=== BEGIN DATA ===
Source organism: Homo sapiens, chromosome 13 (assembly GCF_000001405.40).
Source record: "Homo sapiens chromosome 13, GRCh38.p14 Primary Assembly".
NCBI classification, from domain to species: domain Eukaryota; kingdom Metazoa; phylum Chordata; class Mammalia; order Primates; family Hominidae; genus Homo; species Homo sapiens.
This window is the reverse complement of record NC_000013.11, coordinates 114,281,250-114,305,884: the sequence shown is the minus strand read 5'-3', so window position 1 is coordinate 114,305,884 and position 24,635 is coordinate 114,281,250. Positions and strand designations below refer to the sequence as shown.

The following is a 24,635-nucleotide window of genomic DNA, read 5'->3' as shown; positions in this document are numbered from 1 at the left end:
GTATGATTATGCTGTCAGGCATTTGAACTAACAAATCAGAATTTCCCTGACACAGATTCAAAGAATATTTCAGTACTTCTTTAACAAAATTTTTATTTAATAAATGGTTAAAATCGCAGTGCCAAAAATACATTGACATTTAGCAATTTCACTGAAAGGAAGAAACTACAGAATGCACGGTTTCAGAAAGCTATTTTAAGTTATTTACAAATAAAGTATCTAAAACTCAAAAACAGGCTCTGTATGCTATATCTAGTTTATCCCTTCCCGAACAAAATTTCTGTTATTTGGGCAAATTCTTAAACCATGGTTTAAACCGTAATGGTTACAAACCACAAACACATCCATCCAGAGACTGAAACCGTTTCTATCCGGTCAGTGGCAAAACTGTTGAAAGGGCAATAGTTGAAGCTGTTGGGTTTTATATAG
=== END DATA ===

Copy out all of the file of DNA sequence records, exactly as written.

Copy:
Source organism: Homo sapiens, chromosome 13 (assembly GCF_000001405.40).
Source record: "Homo sapiens chromosome 13, GRCh38.p14 Primary Assembly".
NCBI classification, from domain to species: domain Eukaryota; kingdom Metazoa; phylum Chordata; class Mammalia; order Primates; family Hominidae; genus Homo; species Homo sapiens.
This window is the reverse complement of record NC_000013.11, coordinates 114,281,250-114,305,884: the sequence shown is the minus strand read 5'-3', so window position 1 is coordinate 114,305,884 and position 24,635 is coordinate 114,281,250. Positions and strand designations below refer to the sequence as shown.

The following is a 24,635-nucleotide window of genomic DNA, read 5'->3' as shown; positions in this document are numbered from 1 at the left end:
GTATGATTATGCTGTCAGGCATTTGAACTAACAAATCAGAATTTCCCTGACACAGATTCAAAGAATATTTCAGTACTTCTTTAACAAAATTTTTATTTAATAAATGGTTAAAATCGCAGTGCCAAAAATACATTGACATTTAGCAATTTCACTGAAAGGAAGAAACTACAGAATGCACGGTTTCAGAAAGCTATTTTAAGTTATTTACAAATAAAGTATCTAAAACTCAAAAACAGGCTCTGTATGCTATATCTAGTTTATCCCTTCCCGAACAAAATTTCTGTTATTTGGGCAAATTCTTAAACCATGGTTTAAACCGTAATGGTTACAAACCACAAACACATCCATCCAGAGACTGAAACCGTTTCTATCCGGTCAGTGGCAAAACTGTTGAAAGGGCAATAGTTGAAGCTGTTGGGTTTTATATAG